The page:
The site path, as a result, encourages a certain pace. Except for Culture Dwarven.svg Dwarven decks, bidding high doesn't bring much in the way of benefits except for going first, since most of the initial sites are weak and site 4 can punish excess burdens. For the move from 1-3, it strongly discourages overplaying cards on the first turn with the site 2 penalties for losing initiative, as well as the small bonuses at site 1 to situational choke tactics. Skipping past site 3 is discouraged because, as with other formats, you're not only losing out on the healing, but also possibly the gametext helping your deck to set up. Unlike earlier formats, there's no version of site 3 that favors certain Shadow decks, though. Site 4 favors the Shadow somewhat, but site 5 is the pivot. Steward's Tomb (10U119)LOTR-EN10S119.0 card.jpg can be the hardest site in the format! A well-developed Fellowship can often go 3-5, but most often Free Peoples players who are in the lead will aim to go 3-4 then 4-6, to get the hardest move out of the way the beginning of a turn rather than the end, and follow it by moving into the relatively easier site 6. It's difficult to go 3-5, 5-7 as the player in the lead, since you'll generally get no benefit from the opponent's site 6 (and, even in a mirror match, any opponent could be running Minas Tirith First Circle (7U347)LOTR-EN07S347.0 card.jpg against you). But a 3-5, 5-7 move is generally doable for the player trying to catch up, and it effectively blanks two of the possible sites you could face at site 7. The path also discourages decks that try to bulk up their Fellowship at site 6, because site 7 could unpredictably punish them for it. After that, it's just Shadow-favored sites to close out the game, notable mainly that they tend to interact with the threat and burden piles.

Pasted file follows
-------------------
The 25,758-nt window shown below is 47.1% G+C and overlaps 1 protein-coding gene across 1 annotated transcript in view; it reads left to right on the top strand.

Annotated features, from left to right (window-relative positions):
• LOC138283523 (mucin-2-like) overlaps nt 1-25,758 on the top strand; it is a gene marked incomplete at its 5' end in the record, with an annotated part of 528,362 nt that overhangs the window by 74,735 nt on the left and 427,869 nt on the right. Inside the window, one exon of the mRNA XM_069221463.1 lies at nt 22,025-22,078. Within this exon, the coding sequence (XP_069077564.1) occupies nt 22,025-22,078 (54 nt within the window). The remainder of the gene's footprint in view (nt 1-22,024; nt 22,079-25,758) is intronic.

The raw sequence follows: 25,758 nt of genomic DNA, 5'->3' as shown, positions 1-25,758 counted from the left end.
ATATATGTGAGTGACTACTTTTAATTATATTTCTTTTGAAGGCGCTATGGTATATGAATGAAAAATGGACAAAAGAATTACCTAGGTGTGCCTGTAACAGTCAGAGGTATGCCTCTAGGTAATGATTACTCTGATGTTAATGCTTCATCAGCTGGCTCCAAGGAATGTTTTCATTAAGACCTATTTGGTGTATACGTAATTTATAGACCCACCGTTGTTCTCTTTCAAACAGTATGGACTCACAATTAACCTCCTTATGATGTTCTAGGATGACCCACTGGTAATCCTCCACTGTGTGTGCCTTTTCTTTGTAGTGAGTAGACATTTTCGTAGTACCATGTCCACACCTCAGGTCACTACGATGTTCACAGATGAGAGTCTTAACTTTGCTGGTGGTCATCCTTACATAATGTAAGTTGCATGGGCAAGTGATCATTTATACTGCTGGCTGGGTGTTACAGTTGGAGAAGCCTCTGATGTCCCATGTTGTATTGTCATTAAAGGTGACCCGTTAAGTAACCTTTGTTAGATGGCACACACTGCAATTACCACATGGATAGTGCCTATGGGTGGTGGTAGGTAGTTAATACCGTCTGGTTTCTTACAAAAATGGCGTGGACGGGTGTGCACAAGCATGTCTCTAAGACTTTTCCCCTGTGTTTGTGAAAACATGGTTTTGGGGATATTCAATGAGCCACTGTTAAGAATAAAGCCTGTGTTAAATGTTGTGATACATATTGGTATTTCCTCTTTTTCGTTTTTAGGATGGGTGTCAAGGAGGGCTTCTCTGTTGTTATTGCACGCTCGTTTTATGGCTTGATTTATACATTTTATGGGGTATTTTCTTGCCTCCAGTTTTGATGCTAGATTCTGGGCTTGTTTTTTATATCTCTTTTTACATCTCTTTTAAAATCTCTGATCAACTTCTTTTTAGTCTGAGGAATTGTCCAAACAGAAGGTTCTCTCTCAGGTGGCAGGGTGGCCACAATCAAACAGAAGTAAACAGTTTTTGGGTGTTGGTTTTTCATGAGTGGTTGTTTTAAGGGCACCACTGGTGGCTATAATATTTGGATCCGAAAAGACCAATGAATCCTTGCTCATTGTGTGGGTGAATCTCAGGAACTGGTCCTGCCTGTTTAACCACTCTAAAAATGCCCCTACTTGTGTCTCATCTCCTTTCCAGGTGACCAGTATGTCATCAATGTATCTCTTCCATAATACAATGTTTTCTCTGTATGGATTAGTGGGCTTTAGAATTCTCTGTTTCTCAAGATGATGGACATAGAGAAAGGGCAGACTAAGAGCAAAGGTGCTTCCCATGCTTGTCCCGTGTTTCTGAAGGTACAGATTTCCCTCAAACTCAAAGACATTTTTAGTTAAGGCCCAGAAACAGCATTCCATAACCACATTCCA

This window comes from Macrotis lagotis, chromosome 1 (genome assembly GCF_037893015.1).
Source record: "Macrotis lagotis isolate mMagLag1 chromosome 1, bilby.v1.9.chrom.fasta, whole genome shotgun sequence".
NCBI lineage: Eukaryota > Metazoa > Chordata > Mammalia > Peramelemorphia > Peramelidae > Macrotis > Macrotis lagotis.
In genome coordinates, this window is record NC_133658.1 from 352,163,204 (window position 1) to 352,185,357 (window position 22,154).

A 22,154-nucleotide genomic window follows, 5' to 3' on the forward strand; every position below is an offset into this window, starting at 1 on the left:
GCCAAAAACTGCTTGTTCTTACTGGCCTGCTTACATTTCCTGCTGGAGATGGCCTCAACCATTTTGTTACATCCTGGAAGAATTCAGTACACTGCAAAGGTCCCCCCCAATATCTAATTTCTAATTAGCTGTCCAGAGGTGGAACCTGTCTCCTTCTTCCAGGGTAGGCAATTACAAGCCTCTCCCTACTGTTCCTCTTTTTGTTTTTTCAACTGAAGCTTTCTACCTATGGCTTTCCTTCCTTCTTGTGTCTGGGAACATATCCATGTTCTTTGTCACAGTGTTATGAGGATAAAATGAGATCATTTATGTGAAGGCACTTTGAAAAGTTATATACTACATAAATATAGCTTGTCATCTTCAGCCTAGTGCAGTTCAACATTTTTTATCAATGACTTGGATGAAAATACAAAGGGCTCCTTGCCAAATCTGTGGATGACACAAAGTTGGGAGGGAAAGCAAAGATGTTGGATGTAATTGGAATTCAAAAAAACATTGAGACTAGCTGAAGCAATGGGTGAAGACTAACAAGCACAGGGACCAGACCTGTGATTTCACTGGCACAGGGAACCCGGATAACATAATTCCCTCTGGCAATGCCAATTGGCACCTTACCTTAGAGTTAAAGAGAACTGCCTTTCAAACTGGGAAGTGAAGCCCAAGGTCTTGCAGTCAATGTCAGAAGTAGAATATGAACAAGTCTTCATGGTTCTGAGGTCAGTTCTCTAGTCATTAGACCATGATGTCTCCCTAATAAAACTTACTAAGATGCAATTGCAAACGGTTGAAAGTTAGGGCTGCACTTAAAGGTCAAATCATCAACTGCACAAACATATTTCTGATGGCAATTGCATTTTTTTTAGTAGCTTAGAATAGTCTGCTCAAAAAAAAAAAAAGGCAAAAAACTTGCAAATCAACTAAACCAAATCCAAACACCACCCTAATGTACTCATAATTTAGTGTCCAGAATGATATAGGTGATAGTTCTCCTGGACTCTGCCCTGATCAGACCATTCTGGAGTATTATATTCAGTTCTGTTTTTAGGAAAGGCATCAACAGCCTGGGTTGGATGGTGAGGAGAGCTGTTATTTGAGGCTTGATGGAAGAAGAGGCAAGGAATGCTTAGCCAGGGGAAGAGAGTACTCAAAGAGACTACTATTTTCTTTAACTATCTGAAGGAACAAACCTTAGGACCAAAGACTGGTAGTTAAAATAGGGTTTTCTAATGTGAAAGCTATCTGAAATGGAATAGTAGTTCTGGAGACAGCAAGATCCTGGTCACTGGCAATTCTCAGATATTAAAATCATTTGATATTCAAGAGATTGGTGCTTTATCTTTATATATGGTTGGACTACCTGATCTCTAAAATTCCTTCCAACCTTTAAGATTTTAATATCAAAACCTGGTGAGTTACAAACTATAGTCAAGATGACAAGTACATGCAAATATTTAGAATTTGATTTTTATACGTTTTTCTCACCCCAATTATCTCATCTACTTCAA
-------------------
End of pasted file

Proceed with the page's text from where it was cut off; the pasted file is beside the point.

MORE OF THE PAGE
List of War of the Ring Block Sites[edit]

List of Hunters Block Sites[edit]




Card Type
Layout Used: Character Layout Modifier Layout Site Layout
Alignment (Kind / Side) Free Peoples Companion Ally Follower Artifact Possession The One Ring Condition Event Site
Shadow Minion